A number of Minnesota Republicans, following Gov. Tim Pawlenty's lead, have taken to calling themselves “constitutional conservatives.” A more fitting label may be “constitutional fundamentalists.” Like the religious kind, these fundamentalists are highly suspicious of latter-day interpretations and adaptations of an ancient text.
Several speakers at the state Republican convention in Minneapolis Friday harkened to a need to, in the words of former state Rep. K. J. McDonald, "restore America to its original intent, as expressed in the Constitution." The nation's ills would be remedied, their argument goes, if federal government activity were restricted to the minimal role laid out in nation's founding charter as written in the late 18th century.
Constitutional fundamentalists want no more federal government involvement in health care, education, aid to the poor, and bank bailouts. As the GOP's Fourth Congressional District candidate Teresa Collett said Thursday, end government involvement in such extra-constitutional ventures, and "we will return to the free enterprise system, the crown jewel of the nation's success."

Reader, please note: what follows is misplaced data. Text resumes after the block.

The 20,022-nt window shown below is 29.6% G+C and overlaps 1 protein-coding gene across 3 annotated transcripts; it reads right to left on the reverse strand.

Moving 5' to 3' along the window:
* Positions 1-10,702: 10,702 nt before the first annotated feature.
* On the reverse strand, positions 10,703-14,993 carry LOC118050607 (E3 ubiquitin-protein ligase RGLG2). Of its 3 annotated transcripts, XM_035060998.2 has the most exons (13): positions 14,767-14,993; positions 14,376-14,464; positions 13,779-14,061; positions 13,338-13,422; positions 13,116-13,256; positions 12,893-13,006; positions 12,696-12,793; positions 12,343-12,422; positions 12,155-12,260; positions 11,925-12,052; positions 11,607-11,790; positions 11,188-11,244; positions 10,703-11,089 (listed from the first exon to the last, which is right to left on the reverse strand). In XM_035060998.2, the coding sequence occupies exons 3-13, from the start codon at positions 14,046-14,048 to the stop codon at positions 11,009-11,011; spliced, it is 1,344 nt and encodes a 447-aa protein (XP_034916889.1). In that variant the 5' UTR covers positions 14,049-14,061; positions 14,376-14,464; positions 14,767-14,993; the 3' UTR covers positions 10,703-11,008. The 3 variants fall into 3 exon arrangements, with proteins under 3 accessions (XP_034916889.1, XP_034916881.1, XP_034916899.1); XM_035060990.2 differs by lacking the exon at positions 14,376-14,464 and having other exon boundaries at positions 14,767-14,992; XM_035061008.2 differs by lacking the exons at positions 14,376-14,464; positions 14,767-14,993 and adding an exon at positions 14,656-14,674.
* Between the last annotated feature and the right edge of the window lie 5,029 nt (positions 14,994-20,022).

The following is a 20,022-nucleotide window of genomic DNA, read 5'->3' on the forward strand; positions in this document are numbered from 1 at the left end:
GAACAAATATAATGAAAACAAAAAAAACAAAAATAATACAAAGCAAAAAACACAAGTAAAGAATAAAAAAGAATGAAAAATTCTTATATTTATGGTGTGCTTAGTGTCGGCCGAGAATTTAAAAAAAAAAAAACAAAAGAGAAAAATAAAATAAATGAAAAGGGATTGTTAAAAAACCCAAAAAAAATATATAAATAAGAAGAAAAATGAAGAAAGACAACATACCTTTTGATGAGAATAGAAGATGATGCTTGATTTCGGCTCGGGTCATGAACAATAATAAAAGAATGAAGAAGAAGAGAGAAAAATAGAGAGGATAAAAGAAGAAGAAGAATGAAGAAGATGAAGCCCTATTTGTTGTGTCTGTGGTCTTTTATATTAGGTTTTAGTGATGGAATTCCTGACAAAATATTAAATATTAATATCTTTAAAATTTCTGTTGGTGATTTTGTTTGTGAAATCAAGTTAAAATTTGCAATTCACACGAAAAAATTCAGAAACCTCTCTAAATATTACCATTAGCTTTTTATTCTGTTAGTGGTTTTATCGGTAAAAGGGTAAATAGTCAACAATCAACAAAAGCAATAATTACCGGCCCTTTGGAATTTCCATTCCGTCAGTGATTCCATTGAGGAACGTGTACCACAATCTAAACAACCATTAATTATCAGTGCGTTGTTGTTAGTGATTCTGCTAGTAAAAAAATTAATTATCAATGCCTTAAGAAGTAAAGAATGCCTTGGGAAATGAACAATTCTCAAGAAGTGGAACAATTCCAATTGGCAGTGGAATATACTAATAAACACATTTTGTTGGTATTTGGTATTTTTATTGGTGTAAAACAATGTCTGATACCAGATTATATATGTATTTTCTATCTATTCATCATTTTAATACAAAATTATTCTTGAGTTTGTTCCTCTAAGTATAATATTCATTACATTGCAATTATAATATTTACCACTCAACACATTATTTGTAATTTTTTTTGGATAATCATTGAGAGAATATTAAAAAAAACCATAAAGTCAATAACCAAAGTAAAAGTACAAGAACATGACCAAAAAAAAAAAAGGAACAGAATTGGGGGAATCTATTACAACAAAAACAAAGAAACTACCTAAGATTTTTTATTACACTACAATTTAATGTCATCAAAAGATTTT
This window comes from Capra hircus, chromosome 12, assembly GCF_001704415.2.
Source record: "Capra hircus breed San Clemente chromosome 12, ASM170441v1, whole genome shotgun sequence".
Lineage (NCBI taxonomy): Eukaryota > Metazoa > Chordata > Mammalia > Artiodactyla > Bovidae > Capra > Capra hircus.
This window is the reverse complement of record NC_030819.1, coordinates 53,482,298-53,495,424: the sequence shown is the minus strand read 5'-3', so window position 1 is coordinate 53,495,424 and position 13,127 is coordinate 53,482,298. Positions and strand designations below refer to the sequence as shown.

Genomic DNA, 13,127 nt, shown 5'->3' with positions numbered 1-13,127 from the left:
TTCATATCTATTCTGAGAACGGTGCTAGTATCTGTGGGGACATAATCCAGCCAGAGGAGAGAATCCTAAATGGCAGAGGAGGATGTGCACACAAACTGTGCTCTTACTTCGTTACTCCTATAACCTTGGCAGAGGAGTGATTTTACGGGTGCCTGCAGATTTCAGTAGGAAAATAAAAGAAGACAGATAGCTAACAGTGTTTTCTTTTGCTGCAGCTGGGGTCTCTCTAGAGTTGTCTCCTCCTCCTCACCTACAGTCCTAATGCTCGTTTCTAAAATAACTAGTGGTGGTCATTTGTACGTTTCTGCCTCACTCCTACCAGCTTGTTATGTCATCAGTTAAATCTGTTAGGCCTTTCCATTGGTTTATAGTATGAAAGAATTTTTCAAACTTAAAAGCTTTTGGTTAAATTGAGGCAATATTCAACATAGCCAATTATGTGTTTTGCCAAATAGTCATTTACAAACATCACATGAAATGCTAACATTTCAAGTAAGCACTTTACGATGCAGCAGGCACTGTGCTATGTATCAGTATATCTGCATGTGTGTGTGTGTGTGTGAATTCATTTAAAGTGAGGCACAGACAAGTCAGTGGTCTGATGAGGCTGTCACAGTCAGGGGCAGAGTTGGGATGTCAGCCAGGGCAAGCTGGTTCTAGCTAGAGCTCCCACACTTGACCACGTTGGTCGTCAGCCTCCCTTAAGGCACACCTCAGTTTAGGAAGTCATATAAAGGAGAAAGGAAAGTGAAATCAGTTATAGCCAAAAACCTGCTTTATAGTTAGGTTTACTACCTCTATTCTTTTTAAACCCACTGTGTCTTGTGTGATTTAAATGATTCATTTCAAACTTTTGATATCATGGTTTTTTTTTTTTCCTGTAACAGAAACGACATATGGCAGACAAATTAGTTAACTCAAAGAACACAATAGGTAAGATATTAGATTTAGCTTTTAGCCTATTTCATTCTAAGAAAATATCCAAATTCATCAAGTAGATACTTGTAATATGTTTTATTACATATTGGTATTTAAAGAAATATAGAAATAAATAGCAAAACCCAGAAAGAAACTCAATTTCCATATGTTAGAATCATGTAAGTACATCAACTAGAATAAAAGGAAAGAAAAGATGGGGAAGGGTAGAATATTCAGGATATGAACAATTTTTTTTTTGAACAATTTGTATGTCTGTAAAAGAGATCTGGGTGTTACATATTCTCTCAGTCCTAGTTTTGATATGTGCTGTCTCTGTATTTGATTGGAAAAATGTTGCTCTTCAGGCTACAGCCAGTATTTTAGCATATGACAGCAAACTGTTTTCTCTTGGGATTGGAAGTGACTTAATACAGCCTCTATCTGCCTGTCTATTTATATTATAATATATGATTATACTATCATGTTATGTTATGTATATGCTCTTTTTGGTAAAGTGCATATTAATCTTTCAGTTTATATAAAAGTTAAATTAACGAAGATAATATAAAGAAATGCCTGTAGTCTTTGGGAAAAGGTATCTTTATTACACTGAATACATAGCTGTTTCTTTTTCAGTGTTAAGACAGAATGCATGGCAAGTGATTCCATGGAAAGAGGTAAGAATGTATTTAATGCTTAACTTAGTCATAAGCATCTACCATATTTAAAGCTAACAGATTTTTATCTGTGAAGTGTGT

Fundamentalism of the religious kind often swells during times of stress and rapid change. If constitutional fundamentalism follows the same pattern, it could catch on this year -- despite the fact that the march of history is notoriously resistant to human efforts to slow it down.